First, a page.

We at Butterfly Conservation were deeply saddened to learn of the recent sudden loss of Douglas Boyes. A brilliant and dedicated young scientist, he was also a kind and generous colleague to those he worked with.
Growing up in the Welsh countryside surrounded by wild animals, I have always been interested in the natural world. In July 2009, TV naturalist Nick Baker and I participated in a field research committee course. He first introduced me to the magic of trapping moths. Soon thereafter, I got my own light trap and started identifying moths in the garden.
Over time, my understanding of common large moths and miniature moths continued to deepen, and I began to identify more humble small moths through genital testing and early-stage searches. Since then, I have discovered that my garden is home to more than 800 species of moths. Since learning to drive, I have been able to explore the least-known areas of central Wales; in the process, the county has produced tens of thousands of More than 120 new species were recorded and discovered.
In 2013, I took over the position of Butterfly Recorder in Montgomery County and set out to increase the number and coverage of records throughout the county, and produce a digital atlas to highlight the areas with the least adequate records. Since assuming this role, this has resulted in a three-fold increase in annual records.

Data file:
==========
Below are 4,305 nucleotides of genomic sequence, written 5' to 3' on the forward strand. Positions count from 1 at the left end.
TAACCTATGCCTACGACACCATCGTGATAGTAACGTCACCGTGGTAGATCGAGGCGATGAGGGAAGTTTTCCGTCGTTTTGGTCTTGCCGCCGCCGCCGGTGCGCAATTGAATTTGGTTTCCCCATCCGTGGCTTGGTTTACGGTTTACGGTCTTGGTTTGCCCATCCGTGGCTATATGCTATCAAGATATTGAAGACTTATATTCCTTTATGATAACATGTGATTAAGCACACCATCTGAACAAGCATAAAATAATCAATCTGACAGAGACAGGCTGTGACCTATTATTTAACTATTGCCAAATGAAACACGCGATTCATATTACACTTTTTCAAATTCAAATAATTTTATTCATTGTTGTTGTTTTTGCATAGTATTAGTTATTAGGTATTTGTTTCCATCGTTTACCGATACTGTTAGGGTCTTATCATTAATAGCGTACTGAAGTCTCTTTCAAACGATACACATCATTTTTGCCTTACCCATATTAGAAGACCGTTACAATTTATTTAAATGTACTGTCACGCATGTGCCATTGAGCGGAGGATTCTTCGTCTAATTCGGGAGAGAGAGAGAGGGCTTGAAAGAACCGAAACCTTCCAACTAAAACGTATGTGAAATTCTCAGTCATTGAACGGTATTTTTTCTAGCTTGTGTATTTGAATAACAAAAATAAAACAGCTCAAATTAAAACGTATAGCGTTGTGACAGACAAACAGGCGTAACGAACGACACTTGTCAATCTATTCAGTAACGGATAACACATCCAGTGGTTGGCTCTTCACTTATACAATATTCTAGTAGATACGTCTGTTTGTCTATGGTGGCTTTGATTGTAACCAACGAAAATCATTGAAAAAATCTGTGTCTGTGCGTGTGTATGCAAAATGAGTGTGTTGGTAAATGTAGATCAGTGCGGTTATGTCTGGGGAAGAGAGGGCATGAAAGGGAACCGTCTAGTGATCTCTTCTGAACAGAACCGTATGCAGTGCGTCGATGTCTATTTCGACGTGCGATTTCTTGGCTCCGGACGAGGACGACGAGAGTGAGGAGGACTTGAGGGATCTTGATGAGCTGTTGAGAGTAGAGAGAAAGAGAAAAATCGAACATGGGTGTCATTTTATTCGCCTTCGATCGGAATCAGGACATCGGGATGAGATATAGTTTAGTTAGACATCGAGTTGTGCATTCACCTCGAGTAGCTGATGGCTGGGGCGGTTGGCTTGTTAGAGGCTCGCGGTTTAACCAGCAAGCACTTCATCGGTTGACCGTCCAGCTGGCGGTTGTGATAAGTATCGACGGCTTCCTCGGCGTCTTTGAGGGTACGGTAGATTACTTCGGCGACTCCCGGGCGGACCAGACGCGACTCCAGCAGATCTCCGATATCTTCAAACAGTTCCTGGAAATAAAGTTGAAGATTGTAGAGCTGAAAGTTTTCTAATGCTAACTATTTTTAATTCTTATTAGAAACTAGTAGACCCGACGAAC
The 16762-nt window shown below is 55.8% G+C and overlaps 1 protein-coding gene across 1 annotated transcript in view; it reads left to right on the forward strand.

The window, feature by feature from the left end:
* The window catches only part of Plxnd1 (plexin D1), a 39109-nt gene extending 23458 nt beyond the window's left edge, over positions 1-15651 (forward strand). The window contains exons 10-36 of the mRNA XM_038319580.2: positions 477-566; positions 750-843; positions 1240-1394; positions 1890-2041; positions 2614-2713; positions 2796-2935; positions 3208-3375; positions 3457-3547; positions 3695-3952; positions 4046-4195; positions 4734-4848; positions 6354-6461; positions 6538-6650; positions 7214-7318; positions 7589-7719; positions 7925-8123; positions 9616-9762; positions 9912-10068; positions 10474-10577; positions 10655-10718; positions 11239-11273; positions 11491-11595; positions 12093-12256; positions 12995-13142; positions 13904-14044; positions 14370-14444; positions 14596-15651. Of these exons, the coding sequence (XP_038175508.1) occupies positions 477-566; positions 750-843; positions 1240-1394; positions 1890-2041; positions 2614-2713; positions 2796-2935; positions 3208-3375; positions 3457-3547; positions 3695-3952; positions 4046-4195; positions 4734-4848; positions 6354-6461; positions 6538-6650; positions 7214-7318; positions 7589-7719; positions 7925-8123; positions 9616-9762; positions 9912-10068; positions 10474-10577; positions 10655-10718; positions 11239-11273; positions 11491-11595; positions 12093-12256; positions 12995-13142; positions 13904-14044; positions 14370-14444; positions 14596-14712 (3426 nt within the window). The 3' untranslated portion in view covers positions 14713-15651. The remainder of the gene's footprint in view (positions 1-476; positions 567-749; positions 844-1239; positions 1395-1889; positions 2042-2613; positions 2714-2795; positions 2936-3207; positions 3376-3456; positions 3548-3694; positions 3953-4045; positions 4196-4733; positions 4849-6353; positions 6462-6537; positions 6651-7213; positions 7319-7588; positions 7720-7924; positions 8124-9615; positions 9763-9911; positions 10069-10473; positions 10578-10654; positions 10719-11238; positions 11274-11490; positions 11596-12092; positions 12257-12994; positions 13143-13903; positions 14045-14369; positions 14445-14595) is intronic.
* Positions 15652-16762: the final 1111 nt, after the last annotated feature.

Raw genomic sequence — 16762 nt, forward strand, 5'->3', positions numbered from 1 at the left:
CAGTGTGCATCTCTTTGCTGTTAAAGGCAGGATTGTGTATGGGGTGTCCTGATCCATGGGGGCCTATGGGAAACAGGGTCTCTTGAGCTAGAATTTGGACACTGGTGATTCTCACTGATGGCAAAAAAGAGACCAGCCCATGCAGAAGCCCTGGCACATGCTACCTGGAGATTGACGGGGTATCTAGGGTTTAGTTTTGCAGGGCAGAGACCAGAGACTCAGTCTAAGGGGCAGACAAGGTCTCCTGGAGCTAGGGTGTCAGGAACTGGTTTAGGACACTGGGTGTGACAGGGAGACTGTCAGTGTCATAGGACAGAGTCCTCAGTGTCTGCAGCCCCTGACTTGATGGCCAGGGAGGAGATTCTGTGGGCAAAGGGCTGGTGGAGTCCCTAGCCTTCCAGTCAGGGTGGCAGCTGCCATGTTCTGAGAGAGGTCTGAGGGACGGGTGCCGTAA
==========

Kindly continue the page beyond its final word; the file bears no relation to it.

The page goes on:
At the same time, I completed my GCSE and A-Level, and later studied biological sciences at Brasenos College, Oxford. I graduated with first-class honors in July 2017 (one of my proudest achievements comes from a humble state school). I went on to study an interdisciplinary master’s degree in biodiversity, conservation and management at Oxford University.
In October 2018, I started to study for a PhD funded by NERC at Wallingford, the UK Centre for Ecology and Hydrology (UKCEH). I am investigating the effect of street lights on moths. The project-which also involves Newcastle University and butterfly conservation-will require field trips and DNA meta-barcoding to build an ecological network, as well as new analysis of existing long-term data sets. I currently live in Oxfordshire, where I provide training and public participation activities. I am currently conducting a baseline survey of moths in Wytham Woods, a famous ancient woodland at Oxford University. I am also collecting moth specimens there for the Darwin Tree of Life Project, which ultimately aims to sequence the entire genomes of all species found in U.K.